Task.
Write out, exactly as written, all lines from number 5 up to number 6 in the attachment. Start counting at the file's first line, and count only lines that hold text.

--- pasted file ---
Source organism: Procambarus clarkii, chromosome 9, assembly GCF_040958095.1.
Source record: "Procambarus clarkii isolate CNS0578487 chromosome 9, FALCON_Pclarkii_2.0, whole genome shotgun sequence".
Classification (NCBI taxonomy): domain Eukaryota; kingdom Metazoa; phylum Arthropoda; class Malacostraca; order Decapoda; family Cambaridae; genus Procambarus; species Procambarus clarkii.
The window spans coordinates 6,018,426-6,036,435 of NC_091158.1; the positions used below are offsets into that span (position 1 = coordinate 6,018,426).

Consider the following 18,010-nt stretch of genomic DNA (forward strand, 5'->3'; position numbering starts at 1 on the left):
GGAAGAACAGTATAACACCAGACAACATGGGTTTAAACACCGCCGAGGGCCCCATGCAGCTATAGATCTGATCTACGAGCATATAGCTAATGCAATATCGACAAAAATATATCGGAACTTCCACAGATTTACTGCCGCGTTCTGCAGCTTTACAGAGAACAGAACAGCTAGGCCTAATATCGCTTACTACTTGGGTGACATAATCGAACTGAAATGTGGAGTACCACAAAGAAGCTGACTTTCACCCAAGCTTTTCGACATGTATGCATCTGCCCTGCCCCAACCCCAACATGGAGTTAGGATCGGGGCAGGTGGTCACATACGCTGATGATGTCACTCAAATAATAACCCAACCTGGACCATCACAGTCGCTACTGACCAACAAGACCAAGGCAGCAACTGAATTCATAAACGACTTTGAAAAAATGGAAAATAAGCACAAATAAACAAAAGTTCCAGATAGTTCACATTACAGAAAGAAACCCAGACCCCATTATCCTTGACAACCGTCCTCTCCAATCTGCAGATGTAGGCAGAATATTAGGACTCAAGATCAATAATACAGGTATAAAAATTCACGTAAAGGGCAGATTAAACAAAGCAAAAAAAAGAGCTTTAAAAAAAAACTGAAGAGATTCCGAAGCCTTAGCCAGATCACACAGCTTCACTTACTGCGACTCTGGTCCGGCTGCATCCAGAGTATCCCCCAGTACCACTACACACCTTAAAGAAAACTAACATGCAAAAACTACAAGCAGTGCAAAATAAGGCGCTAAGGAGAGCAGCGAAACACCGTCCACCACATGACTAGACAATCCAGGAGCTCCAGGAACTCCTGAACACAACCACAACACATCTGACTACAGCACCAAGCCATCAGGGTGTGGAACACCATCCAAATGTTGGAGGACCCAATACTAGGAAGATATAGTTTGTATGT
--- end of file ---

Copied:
Consider the following 18,010-nt stretch of genomic DNA (forward strand, 5'->3'; position numbering starts at 1 on the left):
GGAAGAACAGTATAACACCAGACAACATGGGTTTAAACACCGCCGAGGGCCCCATGCAGCTATAGATCTGATCTACGAGCATATAGCTAATGCAATATCGACAAAAATATATCGGAACTTCCACAGATTTACTGCCGCGTTCTGCAGCTTTACAGAGAACAGAACAGCTAGGCCTAATATCGCTTACTACTTGGGTGACATAATCGAACTGAAATGTGGAGTACCACAAAGAAGCTGACTTTCACCCAAGCTTTTCGACATGTATGCATCTGCCCTGCCCCAACCCCAACATGGAGTTAGGATCGGGGCAGGTGGTCACATACGCTGATGATGTCACTCAAATAATAACCCAACCTGGACCATCACAGTCGCTACTGACCAACAAGACCAAGGCAGCAACTGAATTCATAAACGACTTTGAAAAAATGGAAAATAAGCACAAATAAACAAAAGTTCCAGATAGTTCACATTACAGAAAGAAACCCAGACCCCATTATCCTTGACAACCGTCCTCTCCAATCTGCAGATGTAGGCAGAATATTAGGACTCAAGATCAATAATACAGGTATAAAAATTCACGTAAAGGGCAGATTAAACAAAGCAAAAAAAAGAGCTTTAAAAAAAAACTGAAGAGATTCCGAAGCCTTAGCCAGATCACACAGCTTCACTTACTGCGACTCTGGTCCGGCTGCATCCAGAGTATCCCCCAGTACCACTACACACCTTAAAGAAAACTAACATGCAAAAACTACAAGCAGTGCAAAATAAGGCGCTAAGGAGAGCAGCGAAACACCGTCCACCACATGACTAGACAATCCAGGAGCTCCAGGAACTCCTGAACACAACCACAACACATCTGACTACAGCACCAAGCCATCAGGGTGTGGAACACCATCCAAATGTTGGAGGACCCAATACTAGGAAGATATAGTTTGTATGT